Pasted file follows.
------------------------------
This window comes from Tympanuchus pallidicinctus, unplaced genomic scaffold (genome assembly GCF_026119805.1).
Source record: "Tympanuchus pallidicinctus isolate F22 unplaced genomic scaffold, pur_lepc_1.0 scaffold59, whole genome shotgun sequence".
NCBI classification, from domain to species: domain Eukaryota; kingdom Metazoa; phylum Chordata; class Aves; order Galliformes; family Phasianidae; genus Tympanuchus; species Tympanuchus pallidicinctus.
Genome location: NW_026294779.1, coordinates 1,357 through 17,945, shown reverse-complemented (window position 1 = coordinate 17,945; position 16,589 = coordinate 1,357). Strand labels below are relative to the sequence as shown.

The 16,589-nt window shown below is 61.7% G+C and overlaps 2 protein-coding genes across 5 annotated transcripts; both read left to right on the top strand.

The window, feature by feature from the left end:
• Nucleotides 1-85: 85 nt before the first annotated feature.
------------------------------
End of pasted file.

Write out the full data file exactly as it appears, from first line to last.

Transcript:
This window comes from Tympanuchus pallidicinctus, unplaced genomic scaffold (genome assembly GCF_026119805.1).
Source record: "Tympanuchus pallidicinctus isolate F22 unplaced genomic scaffold, pur_lepc_1.0 scaffold59, whole genome shotgun sequence".
NCBI classification, from domain to species: domain Eukaryota; kingdom Metazoa; phylum Chordata; class Aves; order Galliformes; family Phasianidae; genus Tympanuchus; species Tympanuchus pallidicinctus.
Genome location: NW_026294779.1, coordinates 1,357 through 17,945, shown reverse-complemented (window position 1 = coordinate 17,945; position 16,589 = coordinate 1,357). Strand labels below are relative to the sequence as shown.

The 16,589-nt window shown below is 61.7% G+C and overlaps 2 protein-coding genes across 5 annotated transcripts; both read left to right on the top strand.

The window, feature by feature from the left end:
• Nucleotides 1-85: 85 nt before the first annotated feature.